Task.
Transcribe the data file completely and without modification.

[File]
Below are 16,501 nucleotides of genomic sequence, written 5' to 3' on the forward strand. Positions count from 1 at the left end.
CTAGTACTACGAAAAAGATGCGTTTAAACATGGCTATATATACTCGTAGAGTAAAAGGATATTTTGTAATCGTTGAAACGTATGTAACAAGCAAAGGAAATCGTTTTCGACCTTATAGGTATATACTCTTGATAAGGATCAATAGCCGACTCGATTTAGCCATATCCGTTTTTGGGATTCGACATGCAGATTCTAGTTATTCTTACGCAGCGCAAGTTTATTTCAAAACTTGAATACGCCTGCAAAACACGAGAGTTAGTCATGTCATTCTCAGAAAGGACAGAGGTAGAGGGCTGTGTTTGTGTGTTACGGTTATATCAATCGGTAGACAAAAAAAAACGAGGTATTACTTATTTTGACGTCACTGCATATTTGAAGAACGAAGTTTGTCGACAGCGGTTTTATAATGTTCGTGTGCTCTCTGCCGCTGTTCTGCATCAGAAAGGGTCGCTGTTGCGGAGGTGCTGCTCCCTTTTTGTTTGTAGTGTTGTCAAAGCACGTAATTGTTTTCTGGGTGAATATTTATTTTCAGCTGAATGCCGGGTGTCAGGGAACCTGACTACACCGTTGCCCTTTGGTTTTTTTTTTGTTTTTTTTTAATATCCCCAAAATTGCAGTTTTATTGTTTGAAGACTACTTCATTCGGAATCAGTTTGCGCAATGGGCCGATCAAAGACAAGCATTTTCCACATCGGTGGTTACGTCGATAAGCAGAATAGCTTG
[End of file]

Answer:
Below are 16,501 nucleotides of genomic sequence, written 5' to 3' on the forward strand. Positions count from 1 at the left end.
CTAGTACTACGAAAAAGATGCGTTTAAACATGGCTATATATACTCGTAGAGTAAAAGGATATTTTGTAATCGTTGAAACGTATGTAACAAGCAAAGGAAATCGTTTTCGACCTTATAGGTATATACTCTTGATAAGGATCAATAGCCGACTCGATTTAGCCATATCCGTTTTTGGGATTCGACATGCAGATTCTAGTTATTCTTACGCAGCGCAAGTTTATTTCAAAACTTGAATACGCCTGCAAAACACGAGAGTTAGTCATGTCATTCTCAGAAAGGACAGAGGTAGAGGGCTGTGTTTGTGTGTTACGGTTATATCAATCGGTAGACAAAAAAAAACGAGGTATTACTTATTTTGACGTCACTGCATATTTGAAGAACGAAGTTTGTCGACAGCGGTTTTATAATGTTCGTGTGCTCTCTGCCGCTGTTCTGCATCAGAAAGGGTCGCTGTTGCGGAGGTGCTGCTCCCTTTTTGTTTGTAGTGTTGTCAAAGCACGTAATTGTTTTCTGGGTGAATATTTATTTTCAGCTGAATGCCGGGTGTCAGGGAACCTGACTACACCGTTGCCCTTTGGTTTTTTTTTTGTTTTTTTTTAATATCCCCAAAATTGCAGTTTTATTGTTTGAAGACTACTTCATTCGGAATCAGTTTGCGCAATGGGCCGATCAAAGACAAGCATTTTCCACATCGGTGGTTACGTCGATAAGCAGAATAGCTTG